in extreme sports, young women are shaking up the codes
Charlotte, Inès and Aude, of crew 40, on the Rose Trip trek in the Lompoul…
In the desert of Lompoul, in Senegal, walkers tread the sand of the Rose Trip trek. There are, in theory, 15 kilometers to go before the end of the day’s race. The terrain is harsh and the temperature not very mild: 42 degrees in the shade. Beneath the sneakers creaks the kindling fallen from the trees. One carefully avoids the thorns of acacias, capable of piercing a shoe.
Between two sips of water, team 40, made up of Inès, Charlotte and Aude, climbs a dune that looks like a wall. If the three young women do, like 42% of French women aged 25 to 39, sports several times a week, this is their first adventure off the beaten track in the PACA region, where they live. The opportunity to go beyond the daily release, to taste the limits of the body.
If intensive sports practice has masculine connotations, Anaëlle Malherbe, psychologist and mental trainer at the National Institute of Sport, Expertise and Performance (Insep), notices an increase in female interest. For example, the French Triathlon Federation has gone from 23.3% of licensees in 2013 to 29.2% in 2023. On the Ironman of Nice in 2022, they were 14% to run.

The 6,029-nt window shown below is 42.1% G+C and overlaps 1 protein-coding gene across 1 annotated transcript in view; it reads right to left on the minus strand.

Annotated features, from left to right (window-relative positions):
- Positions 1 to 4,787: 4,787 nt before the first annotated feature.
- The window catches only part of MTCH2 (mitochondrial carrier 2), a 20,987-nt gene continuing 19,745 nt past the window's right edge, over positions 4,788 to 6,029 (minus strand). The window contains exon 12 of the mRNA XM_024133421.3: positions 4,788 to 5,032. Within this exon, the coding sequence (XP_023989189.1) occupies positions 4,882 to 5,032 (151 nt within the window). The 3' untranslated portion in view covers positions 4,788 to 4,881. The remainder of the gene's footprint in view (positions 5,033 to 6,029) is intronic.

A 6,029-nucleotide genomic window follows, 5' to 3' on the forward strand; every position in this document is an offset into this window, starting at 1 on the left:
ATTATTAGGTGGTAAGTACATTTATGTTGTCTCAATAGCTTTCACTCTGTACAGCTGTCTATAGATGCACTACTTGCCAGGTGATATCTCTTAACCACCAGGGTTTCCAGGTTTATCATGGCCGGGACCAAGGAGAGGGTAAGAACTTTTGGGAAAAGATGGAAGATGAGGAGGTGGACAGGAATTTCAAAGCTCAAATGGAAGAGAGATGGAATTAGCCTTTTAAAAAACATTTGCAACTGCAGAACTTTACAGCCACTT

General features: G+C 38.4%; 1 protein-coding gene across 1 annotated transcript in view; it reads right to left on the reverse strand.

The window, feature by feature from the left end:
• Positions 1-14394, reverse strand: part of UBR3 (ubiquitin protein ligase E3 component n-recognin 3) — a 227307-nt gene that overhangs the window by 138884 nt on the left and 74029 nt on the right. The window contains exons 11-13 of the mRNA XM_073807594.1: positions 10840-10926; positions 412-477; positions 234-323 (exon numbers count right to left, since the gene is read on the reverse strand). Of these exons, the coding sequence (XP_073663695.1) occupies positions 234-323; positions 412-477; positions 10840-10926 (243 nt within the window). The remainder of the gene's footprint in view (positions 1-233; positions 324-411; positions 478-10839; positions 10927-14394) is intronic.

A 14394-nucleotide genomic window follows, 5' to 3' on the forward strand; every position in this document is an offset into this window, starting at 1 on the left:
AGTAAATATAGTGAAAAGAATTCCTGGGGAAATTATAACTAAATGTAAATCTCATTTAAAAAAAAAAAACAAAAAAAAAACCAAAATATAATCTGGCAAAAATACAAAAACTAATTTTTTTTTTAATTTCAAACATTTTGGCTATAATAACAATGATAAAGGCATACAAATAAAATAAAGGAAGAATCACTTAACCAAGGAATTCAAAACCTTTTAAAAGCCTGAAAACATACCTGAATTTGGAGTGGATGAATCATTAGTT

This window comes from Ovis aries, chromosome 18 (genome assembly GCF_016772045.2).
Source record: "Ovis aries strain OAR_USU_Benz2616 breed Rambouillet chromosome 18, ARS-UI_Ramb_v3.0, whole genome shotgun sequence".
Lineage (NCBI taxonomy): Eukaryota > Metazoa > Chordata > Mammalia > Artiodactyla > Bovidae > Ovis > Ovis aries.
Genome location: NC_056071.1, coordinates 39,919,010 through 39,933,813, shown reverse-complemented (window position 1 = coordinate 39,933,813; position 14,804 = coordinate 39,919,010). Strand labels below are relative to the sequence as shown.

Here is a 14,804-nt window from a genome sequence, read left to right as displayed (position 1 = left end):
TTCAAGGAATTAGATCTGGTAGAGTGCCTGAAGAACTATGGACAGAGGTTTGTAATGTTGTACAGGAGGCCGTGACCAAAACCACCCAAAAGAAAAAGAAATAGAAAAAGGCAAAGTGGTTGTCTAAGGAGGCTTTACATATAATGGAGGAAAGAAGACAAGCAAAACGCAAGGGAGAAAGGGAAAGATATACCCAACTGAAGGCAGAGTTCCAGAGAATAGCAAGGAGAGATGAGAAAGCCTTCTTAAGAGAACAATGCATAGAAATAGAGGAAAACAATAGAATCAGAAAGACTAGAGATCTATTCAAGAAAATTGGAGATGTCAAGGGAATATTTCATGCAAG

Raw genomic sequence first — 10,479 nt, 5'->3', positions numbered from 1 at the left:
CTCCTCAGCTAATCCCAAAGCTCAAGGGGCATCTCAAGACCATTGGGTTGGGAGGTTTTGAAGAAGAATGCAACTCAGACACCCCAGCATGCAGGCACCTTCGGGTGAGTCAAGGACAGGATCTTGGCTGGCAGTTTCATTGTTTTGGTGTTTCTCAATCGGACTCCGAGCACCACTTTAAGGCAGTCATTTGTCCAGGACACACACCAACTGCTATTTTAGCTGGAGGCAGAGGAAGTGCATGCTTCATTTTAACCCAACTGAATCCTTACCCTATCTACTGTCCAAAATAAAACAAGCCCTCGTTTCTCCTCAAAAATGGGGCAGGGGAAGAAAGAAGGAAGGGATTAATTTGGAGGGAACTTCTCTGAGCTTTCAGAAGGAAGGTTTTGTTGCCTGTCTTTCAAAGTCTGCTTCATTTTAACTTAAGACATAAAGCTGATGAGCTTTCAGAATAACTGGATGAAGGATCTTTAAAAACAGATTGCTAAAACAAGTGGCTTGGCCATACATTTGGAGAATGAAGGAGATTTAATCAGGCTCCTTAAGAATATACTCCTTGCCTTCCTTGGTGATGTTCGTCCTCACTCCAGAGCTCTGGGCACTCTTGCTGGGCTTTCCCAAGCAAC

On the sidelines of mixed events, many raids, trails and treks are reserved for women. “In these kinds of disciplines, also called exhaustion practices, endurance is one of their physiological qualities”underlines the sociologist Catherine Louveau, author of Inequality on the starting line: women, social origins and the conquest of sport (in Clio, Women’s History, 2006).
Still shaking up the codes
But “Culturally, anger, aggressiveness, endangerment are accepted for men, when the woman is the one who secures and protects”, continues Anaëlle Malherbe. Being a woman and playing sport at a high level still requires shaking up the codes, especially on the side of mothers, who can slow down the sporting commitment of their daughters.
Catching her breath after an ascent, Inès, 24, sports educator for seniors, says: “I play handball, but my mother thinks it’s not a girl’s sport. She remarks to me when I come home with bruises. There is something that is not natural for her…”
When it came to participating in this trek in Senegal, Charlotte, 27, a teacher in adapted physical activity, heard: “But wait, what are you getting yourself into?” », from his own, while that of Aude, 30, web designer, did not hide his concern. Catherine Louveau sees nothing surprising in this: “From the first physical exercise, when the children start to walk, the boys are pushed to explore space, and the girls are held back by the mothers who say ‘be careful, you’re going to hurt yourself’. »
You have 71.67% of this article left to read. The following is for subscribers only.